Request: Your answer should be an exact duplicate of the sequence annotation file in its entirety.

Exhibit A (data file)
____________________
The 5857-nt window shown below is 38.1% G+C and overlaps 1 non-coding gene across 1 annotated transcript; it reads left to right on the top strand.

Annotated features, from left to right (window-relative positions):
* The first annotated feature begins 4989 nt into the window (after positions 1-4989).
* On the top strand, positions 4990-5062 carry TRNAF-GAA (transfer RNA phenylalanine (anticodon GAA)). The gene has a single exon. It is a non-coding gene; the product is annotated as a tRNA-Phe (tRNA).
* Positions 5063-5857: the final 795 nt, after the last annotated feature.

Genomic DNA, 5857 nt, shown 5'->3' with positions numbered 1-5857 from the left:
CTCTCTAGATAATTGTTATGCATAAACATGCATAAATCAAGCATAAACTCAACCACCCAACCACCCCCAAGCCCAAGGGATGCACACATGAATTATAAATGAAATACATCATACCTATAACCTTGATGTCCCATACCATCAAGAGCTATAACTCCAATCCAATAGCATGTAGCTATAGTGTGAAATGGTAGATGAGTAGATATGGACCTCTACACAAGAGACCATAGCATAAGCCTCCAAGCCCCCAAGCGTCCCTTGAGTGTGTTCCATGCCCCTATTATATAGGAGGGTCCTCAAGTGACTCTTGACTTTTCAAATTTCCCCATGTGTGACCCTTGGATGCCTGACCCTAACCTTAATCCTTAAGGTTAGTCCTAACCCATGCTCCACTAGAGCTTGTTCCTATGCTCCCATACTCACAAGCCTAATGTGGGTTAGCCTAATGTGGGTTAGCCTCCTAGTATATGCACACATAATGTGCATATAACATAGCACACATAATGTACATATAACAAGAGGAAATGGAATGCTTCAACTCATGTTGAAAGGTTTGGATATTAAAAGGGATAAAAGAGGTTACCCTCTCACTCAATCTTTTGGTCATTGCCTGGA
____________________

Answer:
The 5857-nt window shown below is 38.1% G+C and overlaps 1 non-coding gene across 1 annotated transcript; it reads left to right on the top strand.

Annotated features, from left to right (window-relative positions):
* The first annotated feature begins 4989 nt into the window (after positions 1-4989).
* On the top strand, positions 4990-5062 carry TRNAF-GAA (transfer RNA phenylalanine (anticodon GAA)). The gene has a single exon. It is a non-coding gene; the product is annotated as a tRNA-Phe (tRNA).
* Positions 5063-5857: the final 795 nt, after the last annotated feature.

Genomic DNA, 5857 nt, shown 5'->3' with positions numbered 1-5857 from the left:
CTCTCTAGATAATTGTTATGCATAAACATGCATAAATCAAGCATAAACTCAACCACCCAACCACCCCCAAGCCCAAGGGATGCACACATGAATTATAAATGAAATACATCATACCTATAACCTTGATGTCCCATACCATCAAGAGCTATAACTCCAATCCAATAGCATGTAGCTATAGTGTGAAATGGTAGATGAGTAGATATGGACCTCTACACAAGAGACCATAGCATAAGCCTCCAAGCCCCCAAGCGTCCCTTGAGTGTGTTCCATGCCCCTATTATATAGGAGGGTCCTCAAGTGACTCTTGACTTTTCAAATTTCCCCATGTGTGACCCTTGGATGCCTGACCCTAACCTTAATCCTTAAGGTTAGTCCTAACCCATGCTCCACTAGAGCTTGTTCCTATGCTCCCATACTCACAAGCCTAATGTGGGTTAGCCTAATGTGGGTTAGCCTCCTAGTATATGCACACATAATGTGCATATAACATAGCACACATAATGTACATATAACAAGAGGAAATGGAATGCTTCAACTCATGTTGAAAGGTTTGGATATTAAAAGGGATAAAAGAGGTTACCCTCTCACTCAATCTTTTGGTCATTGCCTGGA